HSBC Holdings is planning to phase out the financing of coal used for generating electricity by 2040, the latest bank to commit to ending support for the greenhouse gas-intensive fossil fuel.
The London-based lender will stop financing thermal coal in the European Union and countries belonging to the Organisation for Economic Cooperation and Development by 2030, and all other nations a decade later, according to a statement Tuesday. Clients related to the energy source are expected to publish transition plans and those that aren’t compatible with HSBC’s goal to reach net-zero by the middle of the century won’t be provided with new finance.
The bank intends to reduce its exposure to thermal coal financing by at least a quarter by 2025 and by half by 2030.
“We want to be at the heart of financing the energy transition, particularly in Asia,” said Noel Quinn, CEO at HSBC, in a statement.
The latest commitment to ending financing for fossil fuels comes as much of the financial industry attempts to live up to commitments to hitting climate neutrality by the middle of the century. Commerzbank AG said this week that it is giving existing clients that get at least 20% of revenue or power production from coal until 2025 to spell out how they’ll exit the dirtiest fossil fuel this decade.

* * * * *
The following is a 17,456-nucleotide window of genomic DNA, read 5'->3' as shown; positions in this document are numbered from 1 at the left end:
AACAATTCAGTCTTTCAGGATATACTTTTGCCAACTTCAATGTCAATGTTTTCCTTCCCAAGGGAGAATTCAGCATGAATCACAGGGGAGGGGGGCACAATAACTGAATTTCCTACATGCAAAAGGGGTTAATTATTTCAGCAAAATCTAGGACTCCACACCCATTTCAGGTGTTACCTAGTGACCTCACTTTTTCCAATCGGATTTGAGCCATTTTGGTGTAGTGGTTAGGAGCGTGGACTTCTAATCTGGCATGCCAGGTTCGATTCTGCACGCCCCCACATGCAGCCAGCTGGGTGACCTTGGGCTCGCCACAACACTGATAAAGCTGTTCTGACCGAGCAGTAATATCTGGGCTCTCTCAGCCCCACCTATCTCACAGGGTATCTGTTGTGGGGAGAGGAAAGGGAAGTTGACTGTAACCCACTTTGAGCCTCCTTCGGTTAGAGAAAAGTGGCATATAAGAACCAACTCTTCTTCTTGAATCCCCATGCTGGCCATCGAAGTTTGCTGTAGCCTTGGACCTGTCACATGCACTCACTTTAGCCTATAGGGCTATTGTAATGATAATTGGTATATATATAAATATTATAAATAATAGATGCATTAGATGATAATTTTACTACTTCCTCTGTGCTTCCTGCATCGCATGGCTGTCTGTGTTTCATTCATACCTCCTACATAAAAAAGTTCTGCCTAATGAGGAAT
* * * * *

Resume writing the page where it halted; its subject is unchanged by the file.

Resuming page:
HSBC said it would stop financing clients in the EU and OECD where thermal coal makes up more than 40% of a client’s total revenues, unless the money is set to go towards clean energy and infrastructure. HSBC is already part of a consortium including NatWest Group Plc and Lloyds Banking Group Plc that have committed to ending support for new coal power plants.
The policy comes after a group of HSBC shareholders filed a resolution earlier this year urging the bank to cut its support to the fossil-fuel industry in a move coordinated by ShareAction, a U.K. nonprofit. That pressure led to the lender setting out fresh commitments to align its lending with the goals of the Paris agreement.
“The fact that HSBC has introduced a coal phase-out policy is itself a victory for shareholder engagement with banks on climate,” said Jeanne Martin, senior campaign manager at ShareAction. “However, whilst an important step forward, the policy lacks the urgency and rigour required to avert the climate crisis.”
Martin noted that HSBC’s new restrictions on lending don’t yet apply to existing clients outside the OECD, where it has the most exposure. And the bank can continue to finance new coal projects as long as they were announced before January 2021.